Eight SCI low (T5-10) and high (C6-7) with implanted neuroprosthesis.

Seated bimanual reach: 30 in. = desktop and 48 in. = high shelf, loaded (20% of unilateral shoulder flexion strength) lifting a light or an heavier object

High and low SCI Stimulation on and off, Strong and weak based on volitional trunk extension strength with stimulation

Unsupported bimanual reaching distance with and without stimulation.

17

High

[40]

Vanlandewijck et al.

13 track athletes, three female no full trunk function, four male no full trunk function, six male full trunk function. Diagnosis: SCI, spina bifida, arthrogryposis, amputation

Maximum acceleration track and treadmill with 4× resistance

Male athletes full trunk function versus male athletes no full trunk function

Distance on track after 1, 2 and 3 s (m) and distance on ergometer after 1, 2 and 3 s (m)

19

High

STROBE, strengthening the reporting of observational studies in epidemiology; SCI, patients with spinal cord injury; WC, wheelchair; AB, able bodied persons; C, cervical level; T, thoracic level; L, lumbar level; IWBF class, International Wheelchair Basketball Federation class; CoP, centre of pressure; AIS, American Spinal Injury Association (ASIA) Impairment Scale [54].

Articles with a total STROBE score ≥15 were included in the analysis.

Findings of the review

Twelve articles fulfilled the predetermined minimum of 15 reported items on the STROBE checklist (see Table 1) [29-40]. All 12 used a cross-sectional design. All but one study [40] was restricted to patients with SCI. And trunk impairment was defined by the America Spinal Injury Association (ASIA) score [41] in nine of the 12 studies [31,32,40].

In relation to activities determining proficiency in wheelchair court sports, the following three activities were described in the included articles: reach, maintaining balance after external perturbation and acceleration. No studies were found that assessed steady state propulsion, change of direction or tilting the chair.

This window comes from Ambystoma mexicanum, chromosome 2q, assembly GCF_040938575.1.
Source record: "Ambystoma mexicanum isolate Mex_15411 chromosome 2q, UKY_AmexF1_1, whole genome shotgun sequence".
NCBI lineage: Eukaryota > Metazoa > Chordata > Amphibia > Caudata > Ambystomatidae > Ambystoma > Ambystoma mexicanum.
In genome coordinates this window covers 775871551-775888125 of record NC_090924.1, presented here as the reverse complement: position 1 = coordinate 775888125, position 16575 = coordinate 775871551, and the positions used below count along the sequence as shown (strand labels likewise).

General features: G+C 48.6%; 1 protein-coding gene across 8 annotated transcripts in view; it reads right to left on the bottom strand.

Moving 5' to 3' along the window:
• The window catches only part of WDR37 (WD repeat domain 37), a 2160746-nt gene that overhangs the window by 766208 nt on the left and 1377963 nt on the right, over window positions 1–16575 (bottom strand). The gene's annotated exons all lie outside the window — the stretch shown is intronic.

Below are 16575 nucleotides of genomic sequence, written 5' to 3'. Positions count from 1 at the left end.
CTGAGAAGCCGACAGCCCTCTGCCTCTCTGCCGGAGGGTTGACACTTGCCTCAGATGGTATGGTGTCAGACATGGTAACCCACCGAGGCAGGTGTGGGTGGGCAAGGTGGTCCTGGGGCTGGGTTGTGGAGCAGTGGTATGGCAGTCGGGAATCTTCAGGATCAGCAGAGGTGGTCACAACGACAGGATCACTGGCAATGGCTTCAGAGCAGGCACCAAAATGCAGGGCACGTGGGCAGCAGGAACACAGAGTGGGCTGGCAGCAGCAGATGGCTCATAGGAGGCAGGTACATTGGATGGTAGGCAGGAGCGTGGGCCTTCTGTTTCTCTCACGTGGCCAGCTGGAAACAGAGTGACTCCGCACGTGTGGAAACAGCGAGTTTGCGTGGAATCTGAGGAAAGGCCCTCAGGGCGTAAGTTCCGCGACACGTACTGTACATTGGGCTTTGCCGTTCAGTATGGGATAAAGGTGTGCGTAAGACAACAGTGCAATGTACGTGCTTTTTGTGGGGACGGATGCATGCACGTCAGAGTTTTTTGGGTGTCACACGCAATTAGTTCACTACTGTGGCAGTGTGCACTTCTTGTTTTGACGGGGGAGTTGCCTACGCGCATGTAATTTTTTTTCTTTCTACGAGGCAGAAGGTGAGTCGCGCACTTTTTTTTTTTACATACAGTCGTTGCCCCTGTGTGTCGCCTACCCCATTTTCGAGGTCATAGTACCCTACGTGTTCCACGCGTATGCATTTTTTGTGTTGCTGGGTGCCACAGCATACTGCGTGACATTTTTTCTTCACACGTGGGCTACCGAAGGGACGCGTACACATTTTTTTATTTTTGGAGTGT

Reach was assessed in a total of nine studies [29-34,37-39]: forward reach in five studies [33,34,37-39] and multidirectional reach in four studies [29-32]. Persons who were able bodied could reach further than those with SCI [33,34,37,38]. No distinction was found in forward reaching distance between persons with different levels of SCI as determined by the ASIA score (high thoracic T2-T8, low thoracic T9-T12 and lumbar L1-L5) [33,34,37]. Only one study reported further displacement of the centre of pressure (CoP) in persons with low thoracic SCI (T9-12) compared to persons with high thoracic SCI (T2-8) [38]. In multidirectional reach, differences in reaching in all directions summed in a single measure were found, with better reach in able bodied persons than in persons with SCI [32]. If a single measure for each direction was given, there was better reaching in almost all single directions in able-bodied persons compared to persons with SCI [31,32]. Also, there was better reach in persons low thoracic SCI than in persons with high SCI [30]. Similarly, persons with SCI with voluntary trunk muscle contractions could reach further than persons with SCI without trunk muscle contractions [32]. No difference was found in single direction measures between subgroups of persons with SCI for reaching in the lateral directions to both sides [29,31], to the left side [32] and for oblique directions to the left side [29,32].